Alright, background laid, let’s come back to Puerto Rico. Minutes after touch down, I was on the phone with a friend of a friend and he was surprised I “snubbed” San Juan and chose an out of the way town, Rincon. He did not understand that I am not a tourist, I am a traveler. And actually, honestly, my unofficial plan was to go from town to town. You know, like here Rincon, then Ponce, then Fajardo and like that. Just like I did in Spain. If I do make it out to San Juan, perfect but hey — there’s life going on in these other towns and I would like to see how I can integrate.

Alright, a lot of words, let’s get specific.

What do I think of Puerto Rico.

Puerto Rico is an Island. They do well attracting a lot of visitors, most from the main land. San Juan is the “designated” place to receive these visitors. Venturing out is like disturbing the “natives” of the land. In this case “Puertoricans”. You, the outsider, should stay within the lines that’s been given to you, which is San Juan. Well, I’m not a tourist, I did not come for the museum or the statues or the cobble streets. I did not come for Burger King or for Chinese food or to take “perfect” selfies. I came to eat where you eat. Get bitten by the mosquitoes that disturbs you too. I came to run on the roads with limited side walks, I came to use the same ATMs that you use and I came to go to the beach that you go to. Yes, my first sentence would reveal I’m not from “here” but what does it matter? At this moment in time, I am here and you are here. We will never meet again. Would you like to interact? You don’t have to, I won’t remember you, but maybe we have a lot more in common than you think. Either way, you’ll be fine and so will I. But I did find your heritage interesting and inspiring that I came all this way to appreciate it. Yeah, it doesn’t mean anything to you but hey, thank God for your heritage. Thank God for mine. Make it out my way some day. And together we can appreciate the different heritages of the world.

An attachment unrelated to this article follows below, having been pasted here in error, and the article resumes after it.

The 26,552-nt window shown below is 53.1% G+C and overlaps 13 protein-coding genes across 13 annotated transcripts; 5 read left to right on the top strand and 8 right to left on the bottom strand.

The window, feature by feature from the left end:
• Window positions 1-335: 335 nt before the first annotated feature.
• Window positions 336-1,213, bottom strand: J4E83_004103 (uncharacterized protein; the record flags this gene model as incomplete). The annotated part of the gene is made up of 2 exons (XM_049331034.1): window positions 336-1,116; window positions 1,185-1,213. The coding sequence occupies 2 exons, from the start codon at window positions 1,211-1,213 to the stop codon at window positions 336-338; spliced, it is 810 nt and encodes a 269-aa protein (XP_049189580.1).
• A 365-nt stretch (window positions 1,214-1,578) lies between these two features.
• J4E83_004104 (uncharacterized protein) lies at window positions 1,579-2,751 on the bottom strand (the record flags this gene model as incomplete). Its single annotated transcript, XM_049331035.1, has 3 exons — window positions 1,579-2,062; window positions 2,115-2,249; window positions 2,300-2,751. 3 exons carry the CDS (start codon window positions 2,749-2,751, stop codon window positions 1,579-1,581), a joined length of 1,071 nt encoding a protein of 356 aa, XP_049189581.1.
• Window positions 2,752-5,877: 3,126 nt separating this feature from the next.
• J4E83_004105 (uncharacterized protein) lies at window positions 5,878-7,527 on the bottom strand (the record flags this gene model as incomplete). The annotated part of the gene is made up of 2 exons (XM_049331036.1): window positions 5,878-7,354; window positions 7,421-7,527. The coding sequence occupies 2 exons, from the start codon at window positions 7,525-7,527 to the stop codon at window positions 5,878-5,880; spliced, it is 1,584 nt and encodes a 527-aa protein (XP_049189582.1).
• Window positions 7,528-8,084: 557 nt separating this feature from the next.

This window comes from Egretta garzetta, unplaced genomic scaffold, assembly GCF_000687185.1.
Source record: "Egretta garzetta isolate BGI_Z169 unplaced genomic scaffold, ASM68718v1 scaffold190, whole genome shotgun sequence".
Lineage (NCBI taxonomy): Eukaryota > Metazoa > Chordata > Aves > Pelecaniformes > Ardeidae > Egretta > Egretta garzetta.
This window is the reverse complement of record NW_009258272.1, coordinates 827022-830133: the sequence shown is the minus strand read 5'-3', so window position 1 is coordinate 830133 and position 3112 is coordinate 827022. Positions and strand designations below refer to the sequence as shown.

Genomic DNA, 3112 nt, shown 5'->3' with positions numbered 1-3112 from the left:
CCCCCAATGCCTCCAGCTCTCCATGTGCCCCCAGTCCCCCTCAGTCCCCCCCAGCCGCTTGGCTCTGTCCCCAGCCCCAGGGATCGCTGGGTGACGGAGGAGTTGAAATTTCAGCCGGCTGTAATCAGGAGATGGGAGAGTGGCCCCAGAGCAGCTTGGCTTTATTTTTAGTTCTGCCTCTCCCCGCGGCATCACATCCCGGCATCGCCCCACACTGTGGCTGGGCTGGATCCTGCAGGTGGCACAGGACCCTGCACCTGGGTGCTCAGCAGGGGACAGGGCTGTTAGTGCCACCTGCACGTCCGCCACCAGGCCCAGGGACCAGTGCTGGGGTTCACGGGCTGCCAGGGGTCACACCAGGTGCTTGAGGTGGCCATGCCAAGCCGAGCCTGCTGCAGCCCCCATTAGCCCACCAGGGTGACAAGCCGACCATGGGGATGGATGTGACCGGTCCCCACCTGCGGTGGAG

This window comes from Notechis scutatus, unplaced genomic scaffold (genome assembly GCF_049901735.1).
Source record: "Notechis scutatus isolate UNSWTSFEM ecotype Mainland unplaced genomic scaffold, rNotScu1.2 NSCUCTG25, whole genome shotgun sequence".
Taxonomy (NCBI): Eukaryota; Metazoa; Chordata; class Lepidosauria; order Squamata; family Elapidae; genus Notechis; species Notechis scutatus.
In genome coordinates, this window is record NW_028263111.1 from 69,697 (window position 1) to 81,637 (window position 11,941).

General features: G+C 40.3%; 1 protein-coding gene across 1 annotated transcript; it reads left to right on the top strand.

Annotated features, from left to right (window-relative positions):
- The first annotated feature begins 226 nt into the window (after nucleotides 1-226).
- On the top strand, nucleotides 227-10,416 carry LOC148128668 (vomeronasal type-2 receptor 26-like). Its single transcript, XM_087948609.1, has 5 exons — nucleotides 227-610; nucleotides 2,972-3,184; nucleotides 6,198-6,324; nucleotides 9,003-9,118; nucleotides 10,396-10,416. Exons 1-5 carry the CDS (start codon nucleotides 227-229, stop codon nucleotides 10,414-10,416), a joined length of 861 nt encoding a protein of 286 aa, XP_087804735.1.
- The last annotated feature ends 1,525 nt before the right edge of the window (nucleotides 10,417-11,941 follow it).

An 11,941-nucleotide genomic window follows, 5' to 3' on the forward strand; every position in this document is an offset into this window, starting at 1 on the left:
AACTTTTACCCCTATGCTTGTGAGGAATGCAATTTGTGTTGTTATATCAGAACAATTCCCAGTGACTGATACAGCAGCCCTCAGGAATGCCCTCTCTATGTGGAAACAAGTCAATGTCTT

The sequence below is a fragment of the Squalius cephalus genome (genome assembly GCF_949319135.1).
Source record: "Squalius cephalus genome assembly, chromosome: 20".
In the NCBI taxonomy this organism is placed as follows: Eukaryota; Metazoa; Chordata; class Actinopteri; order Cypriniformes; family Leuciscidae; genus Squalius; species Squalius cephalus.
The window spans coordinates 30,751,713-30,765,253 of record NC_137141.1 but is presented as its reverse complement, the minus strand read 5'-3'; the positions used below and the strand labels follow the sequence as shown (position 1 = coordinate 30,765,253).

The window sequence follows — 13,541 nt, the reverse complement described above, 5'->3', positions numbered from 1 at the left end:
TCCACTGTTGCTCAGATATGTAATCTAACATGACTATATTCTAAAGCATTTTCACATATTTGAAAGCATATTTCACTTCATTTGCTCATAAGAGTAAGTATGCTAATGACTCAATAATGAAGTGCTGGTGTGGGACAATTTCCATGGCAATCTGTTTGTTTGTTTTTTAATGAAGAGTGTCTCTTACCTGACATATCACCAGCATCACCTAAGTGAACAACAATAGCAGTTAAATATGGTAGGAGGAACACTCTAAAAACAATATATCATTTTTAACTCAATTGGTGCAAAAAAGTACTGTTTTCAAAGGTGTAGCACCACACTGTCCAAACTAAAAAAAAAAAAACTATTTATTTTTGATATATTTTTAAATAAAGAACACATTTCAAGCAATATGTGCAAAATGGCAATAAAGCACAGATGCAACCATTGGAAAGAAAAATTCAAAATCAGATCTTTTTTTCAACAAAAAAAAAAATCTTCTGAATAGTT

4AM last night, I booked my ticket out of here. Keep in mind, I came here on a one way ticket to, you know, “see how it goes”. I arrived Puerto Rico with thoughts like Can I live here? it would not be so rad if I moved here. What’s life like here? A lot of optimism that’s since sipped out as days went by. I enjoyed the beach, don’t get me wrong. But this is a touristy place and doesn’t cut it for me. Should I return in the future, I would check out San Juan, rent a car and still check out Ponce but you know, I am not incredibly impressed — from a traveler’s point of view. It’s like they (locals) want to be left alone yet outsiders keep bothering their space.